The importance and actuality of nanotechnology is unabated and will be for years to come. A main challenge is to understand the various properties of certain nanostructures, and how to generate structures with specific properties for use in actual applications in Electrical Engineering and Medicine. One of the most important structures are nanowires, in particular superconducting ones. They are highly promising for future electronics, transporting current without resistance and at scales of a few nanometers. To fabricate wires to certain defined standards however, is a major challenge, and so is the investigation and understanding of these properties in the first place. A promising approach is to use carbon nanotubes as well as DNA structures as templates. Many fundamental theoretical questions are still unanswered, e.g. related to the role of quantum fluctuations. This work is tackling them and provides a detailed analysis of the transport properties of such ultrathin wires. It presents an account of theoretical models, charge transport experiments, and also conveys the latest experimental findings regarding fabrication, measurements, and theoretical analysis. In particular, it is the only available resource for the approach of using DNA and carbon nanotubes for nanowire fabrication. It is intended for graduate students and young researchers interested in nanoscale superconductivity. The readers are assumed to have knowledge of the basics of quantum mechanics and superconductivity.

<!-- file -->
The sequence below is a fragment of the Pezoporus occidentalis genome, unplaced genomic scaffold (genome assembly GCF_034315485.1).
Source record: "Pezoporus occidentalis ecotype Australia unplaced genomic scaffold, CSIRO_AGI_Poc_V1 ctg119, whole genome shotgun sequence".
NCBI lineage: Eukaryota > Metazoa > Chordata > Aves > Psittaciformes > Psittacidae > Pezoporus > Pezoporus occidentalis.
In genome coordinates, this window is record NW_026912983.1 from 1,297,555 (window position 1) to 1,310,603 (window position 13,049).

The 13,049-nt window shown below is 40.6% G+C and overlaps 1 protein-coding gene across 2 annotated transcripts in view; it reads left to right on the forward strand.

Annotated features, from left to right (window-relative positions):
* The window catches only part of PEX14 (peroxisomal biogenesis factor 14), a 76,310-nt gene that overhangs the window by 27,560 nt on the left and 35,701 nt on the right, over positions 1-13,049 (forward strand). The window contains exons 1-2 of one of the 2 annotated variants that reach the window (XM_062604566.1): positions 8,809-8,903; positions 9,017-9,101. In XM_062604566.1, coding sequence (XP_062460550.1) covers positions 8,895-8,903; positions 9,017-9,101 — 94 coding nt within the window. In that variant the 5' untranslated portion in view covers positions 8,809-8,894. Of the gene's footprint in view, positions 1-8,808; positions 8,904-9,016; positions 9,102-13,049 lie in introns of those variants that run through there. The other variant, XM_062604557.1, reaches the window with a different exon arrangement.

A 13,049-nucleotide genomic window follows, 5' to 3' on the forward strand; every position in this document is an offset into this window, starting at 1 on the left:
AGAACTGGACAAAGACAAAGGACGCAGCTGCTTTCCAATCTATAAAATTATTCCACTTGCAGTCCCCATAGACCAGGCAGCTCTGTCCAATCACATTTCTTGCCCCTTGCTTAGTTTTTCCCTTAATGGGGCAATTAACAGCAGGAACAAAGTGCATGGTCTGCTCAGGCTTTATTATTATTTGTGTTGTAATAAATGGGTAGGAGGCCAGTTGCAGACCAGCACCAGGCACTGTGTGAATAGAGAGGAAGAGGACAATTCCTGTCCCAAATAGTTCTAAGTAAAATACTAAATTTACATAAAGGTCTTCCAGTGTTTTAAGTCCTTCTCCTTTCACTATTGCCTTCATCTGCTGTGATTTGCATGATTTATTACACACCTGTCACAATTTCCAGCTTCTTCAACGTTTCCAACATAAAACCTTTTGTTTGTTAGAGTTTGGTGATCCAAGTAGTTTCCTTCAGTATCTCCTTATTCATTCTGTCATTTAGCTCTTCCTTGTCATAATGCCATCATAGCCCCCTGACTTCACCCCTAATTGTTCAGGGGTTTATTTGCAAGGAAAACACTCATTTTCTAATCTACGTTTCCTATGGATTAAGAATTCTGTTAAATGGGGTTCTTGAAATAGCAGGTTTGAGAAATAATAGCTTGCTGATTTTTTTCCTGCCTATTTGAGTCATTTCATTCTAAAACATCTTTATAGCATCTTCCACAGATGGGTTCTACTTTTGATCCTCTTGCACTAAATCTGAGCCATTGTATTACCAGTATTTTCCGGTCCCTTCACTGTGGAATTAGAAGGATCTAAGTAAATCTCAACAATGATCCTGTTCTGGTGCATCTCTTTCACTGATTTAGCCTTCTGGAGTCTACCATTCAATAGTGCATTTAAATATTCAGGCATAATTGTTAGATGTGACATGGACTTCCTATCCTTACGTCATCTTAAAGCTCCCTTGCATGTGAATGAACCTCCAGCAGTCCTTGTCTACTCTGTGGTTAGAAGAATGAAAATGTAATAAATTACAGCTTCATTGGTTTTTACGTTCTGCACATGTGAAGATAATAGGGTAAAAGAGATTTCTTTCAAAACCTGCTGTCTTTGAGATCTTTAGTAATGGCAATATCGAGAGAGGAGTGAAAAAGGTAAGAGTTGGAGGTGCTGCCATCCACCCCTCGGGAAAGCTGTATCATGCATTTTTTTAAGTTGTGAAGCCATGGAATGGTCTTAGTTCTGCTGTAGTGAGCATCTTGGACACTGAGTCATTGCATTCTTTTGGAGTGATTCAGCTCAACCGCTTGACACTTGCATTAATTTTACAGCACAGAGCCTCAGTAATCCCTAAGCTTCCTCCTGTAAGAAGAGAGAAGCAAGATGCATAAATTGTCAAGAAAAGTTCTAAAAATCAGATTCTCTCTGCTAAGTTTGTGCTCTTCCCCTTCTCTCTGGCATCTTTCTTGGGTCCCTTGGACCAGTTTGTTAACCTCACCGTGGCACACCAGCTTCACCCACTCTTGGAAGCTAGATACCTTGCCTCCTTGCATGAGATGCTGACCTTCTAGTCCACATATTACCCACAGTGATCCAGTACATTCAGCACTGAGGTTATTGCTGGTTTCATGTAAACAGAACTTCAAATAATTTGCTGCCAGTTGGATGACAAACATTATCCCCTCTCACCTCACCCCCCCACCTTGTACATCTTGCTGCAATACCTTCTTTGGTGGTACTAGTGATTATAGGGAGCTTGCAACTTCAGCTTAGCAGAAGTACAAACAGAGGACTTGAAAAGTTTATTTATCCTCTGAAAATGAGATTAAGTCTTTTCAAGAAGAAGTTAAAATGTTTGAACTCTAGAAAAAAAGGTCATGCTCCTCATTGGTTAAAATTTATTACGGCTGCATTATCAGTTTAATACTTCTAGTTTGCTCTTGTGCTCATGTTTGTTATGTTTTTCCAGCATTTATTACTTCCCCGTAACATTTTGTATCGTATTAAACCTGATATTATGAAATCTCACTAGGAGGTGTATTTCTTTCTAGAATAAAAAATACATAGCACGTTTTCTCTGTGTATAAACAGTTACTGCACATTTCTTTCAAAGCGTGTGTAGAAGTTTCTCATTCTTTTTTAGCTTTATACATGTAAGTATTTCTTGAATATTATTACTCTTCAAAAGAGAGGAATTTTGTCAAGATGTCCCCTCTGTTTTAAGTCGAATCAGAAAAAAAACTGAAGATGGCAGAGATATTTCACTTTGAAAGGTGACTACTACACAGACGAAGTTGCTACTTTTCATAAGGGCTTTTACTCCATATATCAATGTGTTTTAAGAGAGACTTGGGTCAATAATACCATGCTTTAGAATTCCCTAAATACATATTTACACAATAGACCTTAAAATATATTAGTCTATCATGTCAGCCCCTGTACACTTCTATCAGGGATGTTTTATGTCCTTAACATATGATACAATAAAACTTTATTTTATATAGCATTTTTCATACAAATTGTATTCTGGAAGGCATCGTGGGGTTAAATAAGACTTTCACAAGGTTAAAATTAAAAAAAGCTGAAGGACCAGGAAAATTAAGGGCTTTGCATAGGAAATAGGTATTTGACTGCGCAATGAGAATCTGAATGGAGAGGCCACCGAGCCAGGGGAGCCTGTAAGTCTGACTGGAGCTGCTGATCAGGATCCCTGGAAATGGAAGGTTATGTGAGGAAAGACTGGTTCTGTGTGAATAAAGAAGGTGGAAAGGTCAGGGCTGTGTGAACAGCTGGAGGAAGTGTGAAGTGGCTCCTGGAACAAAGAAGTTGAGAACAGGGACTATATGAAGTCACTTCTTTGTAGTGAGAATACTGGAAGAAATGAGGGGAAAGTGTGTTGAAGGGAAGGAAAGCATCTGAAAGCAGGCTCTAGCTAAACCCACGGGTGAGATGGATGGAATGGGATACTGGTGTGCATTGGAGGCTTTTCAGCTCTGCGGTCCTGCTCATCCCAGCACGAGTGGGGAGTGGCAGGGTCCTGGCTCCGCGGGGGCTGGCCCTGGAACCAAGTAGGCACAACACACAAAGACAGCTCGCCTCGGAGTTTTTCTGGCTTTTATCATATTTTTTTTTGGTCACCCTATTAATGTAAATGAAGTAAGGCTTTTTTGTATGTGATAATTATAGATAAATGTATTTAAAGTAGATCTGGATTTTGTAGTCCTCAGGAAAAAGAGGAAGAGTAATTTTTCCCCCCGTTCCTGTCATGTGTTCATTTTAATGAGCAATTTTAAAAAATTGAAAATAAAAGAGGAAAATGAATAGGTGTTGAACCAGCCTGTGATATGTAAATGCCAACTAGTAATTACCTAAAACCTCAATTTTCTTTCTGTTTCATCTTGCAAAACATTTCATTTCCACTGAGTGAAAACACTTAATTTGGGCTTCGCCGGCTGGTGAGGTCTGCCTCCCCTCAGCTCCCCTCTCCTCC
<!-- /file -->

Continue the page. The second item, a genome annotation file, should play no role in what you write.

ASJC Scopus subject areas
- Materials Science(all)